Should Hotels, Restaurants, Bars, and Shopping Centers Stop Offering Open WiFi Connections?

Should Hotels, Restaurants, Bars, and Shopping Centers Stop Offering Open WiFi Connections?

The answer in Germany is “yes.” To understand why, you have to understand the principle of “co-liability” or Störerhaftung. Under the principle of co-liability, operators of an open WiFi network can be held liable for the legal infringements of the users of their networks. This means that if someone uses your company’s free WiFi network to illegally download music, your company could be sent a warning (or could be subject to liability) for permitting the use.

The European Court of Justice recently addressed this issue in a case that dealt with the applicability of the E-Privacy Directive on private operators of internet connections. The case was presented to the European Court of Justice by the Regional Court of Munich, and involved a warning letter that had been sent by Sony Music Group to the operator of a business that offered free WiFi in its sales areas. According to Sony, a guest had allegedly used the free WiFi connection to illegally download music. …



Appointing your company’s DPO in Germany At A Glance (2015)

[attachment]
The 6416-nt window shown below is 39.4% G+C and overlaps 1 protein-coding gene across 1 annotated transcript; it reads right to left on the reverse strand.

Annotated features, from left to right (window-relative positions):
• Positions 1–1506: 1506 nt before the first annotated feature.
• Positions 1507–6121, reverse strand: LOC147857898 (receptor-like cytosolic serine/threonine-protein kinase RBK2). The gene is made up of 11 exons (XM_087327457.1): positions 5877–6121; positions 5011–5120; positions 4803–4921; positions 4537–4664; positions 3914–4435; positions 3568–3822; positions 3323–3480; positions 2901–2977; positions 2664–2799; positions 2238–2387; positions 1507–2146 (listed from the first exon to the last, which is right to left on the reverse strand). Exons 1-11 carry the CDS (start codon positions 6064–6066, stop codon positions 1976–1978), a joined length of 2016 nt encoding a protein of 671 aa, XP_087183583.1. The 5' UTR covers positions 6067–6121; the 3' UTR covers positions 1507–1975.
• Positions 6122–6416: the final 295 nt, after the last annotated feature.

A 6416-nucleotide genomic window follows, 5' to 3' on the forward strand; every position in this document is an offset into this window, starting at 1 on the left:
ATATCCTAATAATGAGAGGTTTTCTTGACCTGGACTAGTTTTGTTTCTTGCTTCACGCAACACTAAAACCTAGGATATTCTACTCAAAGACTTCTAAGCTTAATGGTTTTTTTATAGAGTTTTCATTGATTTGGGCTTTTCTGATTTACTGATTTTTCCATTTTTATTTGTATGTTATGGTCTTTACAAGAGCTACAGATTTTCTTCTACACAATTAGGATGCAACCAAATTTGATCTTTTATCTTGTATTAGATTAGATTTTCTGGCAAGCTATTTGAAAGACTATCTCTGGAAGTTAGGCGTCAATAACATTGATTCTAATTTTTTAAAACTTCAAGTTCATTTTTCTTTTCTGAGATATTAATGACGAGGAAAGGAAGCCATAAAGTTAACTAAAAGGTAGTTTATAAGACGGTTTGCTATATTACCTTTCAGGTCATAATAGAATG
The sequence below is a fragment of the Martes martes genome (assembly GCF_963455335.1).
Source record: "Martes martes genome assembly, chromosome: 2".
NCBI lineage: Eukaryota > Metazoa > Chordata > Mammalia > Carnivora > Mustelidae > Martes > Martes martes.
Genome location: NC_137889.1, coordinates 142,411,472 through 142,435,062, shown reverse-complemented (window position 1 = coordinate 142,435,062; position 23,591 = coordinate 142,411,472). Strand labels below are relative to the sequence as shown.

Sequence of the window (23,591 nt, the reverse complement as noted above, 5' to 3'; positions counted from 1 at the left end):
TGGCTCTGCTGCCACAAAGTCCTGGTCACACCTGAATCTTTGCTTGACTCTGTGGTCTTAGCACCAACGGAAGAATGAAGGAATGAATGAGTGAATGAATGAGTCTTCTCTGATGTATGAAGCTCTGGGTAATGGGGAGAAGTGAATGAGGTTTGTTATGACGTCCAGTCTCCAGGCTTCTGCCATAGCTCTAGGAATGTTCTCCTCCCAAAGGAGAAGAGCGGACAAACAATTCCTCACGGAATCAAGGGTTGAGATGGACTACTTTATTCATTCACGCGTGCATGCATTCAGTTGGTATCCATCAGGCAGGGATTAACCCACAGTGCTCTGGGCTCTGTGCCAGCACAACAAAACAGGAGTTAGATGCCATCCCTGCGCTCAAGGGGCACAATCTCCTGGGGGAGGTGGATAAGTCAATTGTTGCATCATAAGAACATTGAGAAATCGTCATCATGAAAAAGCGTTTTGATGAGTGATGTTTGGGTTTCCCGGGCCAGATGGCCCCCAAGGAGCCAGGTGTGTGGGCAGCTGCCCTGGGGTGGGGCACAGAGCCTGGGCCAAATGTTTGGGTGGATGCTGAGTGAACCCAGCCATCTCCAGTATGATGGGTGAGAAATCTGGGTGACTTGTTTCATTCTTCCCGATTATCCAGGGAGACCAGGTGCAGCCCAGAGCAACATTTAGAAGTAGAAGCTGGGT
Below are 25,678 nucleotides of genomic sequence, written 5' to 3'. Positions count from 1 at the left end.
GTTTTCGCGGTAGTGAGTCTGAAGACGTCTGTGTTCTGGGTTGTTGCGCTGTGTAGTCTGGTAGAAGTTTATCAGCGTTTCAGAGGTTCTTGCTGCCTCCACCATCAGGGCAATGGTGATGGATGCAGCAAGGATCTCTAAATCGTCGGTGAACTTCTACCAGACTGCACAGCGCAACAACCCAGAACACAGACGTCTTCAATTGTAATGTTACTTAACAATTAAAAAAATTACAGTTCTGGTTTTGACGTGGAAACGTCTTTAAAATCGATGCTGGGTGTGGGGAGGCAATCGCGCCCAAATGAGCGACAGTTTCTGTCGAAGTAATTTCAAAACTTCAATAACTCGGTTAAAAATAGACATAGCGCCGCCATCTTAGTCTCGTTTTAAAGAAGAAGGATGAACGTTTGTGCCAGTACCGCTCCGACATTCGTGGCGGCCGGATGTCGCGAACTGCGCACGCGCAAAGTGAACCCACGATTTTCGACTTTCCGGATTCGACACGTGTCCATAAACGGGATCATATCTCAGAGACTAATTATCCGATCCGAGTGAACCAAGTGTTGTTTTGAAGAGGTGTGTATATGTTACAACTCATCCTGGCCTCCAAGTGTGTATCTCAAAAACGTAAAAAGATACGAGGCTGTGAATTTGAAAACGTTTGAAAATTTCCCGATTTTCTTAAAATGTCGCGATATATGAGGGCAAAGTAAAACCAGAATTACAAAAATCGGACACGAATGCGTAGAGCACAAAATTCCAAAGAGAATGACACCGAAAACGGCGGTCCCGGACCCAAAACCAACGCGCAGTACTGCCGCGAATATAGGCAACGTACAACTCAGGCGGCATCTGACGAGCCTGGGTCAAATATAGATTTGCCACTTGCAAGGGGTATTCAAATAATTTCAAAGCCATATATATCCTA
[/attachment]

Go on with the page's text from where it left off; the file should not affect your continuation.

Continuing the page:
Under German law most companies are required to assign a data protection official (DPO) within one month of beginning business operations.  The assigned DPO must be adequately qualified, and qualifications generally depend on the scope of data procsesed and the industry in which the business operates . . .

German Data Protection Law At A Glance (2015)


The main criteria in determining whether German law applies is whether a data controlling company is legally established in Germany or a data controlling company is established outisde the EU but uses equipment that is located in Germany for data processing.  This information sheet provides an overview of the requirements of Germany’s data protection law . . .